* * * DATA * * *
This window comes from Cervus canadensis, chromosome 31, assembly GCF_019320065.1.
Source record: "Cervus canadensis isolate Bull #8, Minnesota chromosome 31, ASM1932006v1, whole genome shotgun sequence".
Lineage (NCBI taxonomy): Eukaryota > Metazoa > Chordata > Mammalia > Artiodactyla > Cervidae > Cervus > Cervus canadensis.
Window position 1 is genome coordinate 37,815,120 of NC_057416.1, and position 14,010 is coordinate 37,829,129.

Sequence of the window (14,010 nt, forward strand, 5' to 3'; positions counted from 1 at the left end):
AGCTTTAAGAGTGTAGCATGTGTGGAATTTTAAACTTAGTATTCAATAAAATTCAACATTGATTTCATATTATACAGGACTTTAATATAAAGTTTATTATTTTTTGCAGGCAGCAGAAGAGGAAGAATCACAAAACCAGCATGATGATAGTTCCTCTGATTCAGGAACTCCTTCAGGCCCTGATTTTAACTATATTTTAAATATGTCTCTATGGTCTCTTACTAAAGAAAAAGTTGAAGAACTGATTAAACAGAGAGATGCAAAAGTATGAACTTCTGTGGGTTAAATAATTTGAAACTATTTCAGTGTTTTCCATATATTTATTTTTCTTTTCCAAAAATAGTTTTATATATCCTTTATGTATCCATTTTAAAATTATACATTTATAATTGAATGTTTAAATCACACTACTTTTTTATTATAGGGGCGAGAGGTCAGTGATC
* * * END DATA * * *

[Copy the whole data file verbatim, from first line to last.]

This window comes from Cervus canadensis, chromosome 31, assembly GCF_019320065.1.
Source record: "Cervus canadensis isolate Bull #8, Minnesota chromosome 31, ASM1932006v1, whole genome shotgun sequence".
Lineage (NCBI taxonomy): Eukaryota > Metazoa > Chordata > Mammalia > Artiodactyla > Cervidae > Cervus > Cervus canadensis.
Window position 1 is genome coordinate 37,815,120 of NC_057416.1, and position 14,010 is coordinate 37,829,129.

Sequence of the window (14,010 nt, forward strand, 5' to 3'; positions counted from 1 at the left end):
AGCTTTAAGAGTGTAGCATGTGTGGAATTTTAAACTTAGTATTCAATAAAATTCAACATTGATTTCATATTATACAGGACTTTAATATAAAGTTTATTATTTTTTGCAGGCAGCAGAAGAGGAAGAATCACAAAACCAGCATGATGATAGTTCCTCTGATTCAGGAACTCCTTCAGGCCCTGATTTTAACTATATTTTAAATATGTCTCTATGGTCTCTTACTAAAGAAAAAGTTGAAGAACTGATTAAACAGAGAGATGCAAAAGTATGAACTTCTGTGGGTTAAATAATTTGAAACTATTTCAGTGTTTTCCATATATTTATTTTTCTTTTCCAAAAATAGTTTTATATATCCTTTATGTATCCATTTTAAAATTATACATTTATAATTGAATGTTTAAATCACACTACTTTTTTATTATAGGGGCGAGAGGTCAGTGATC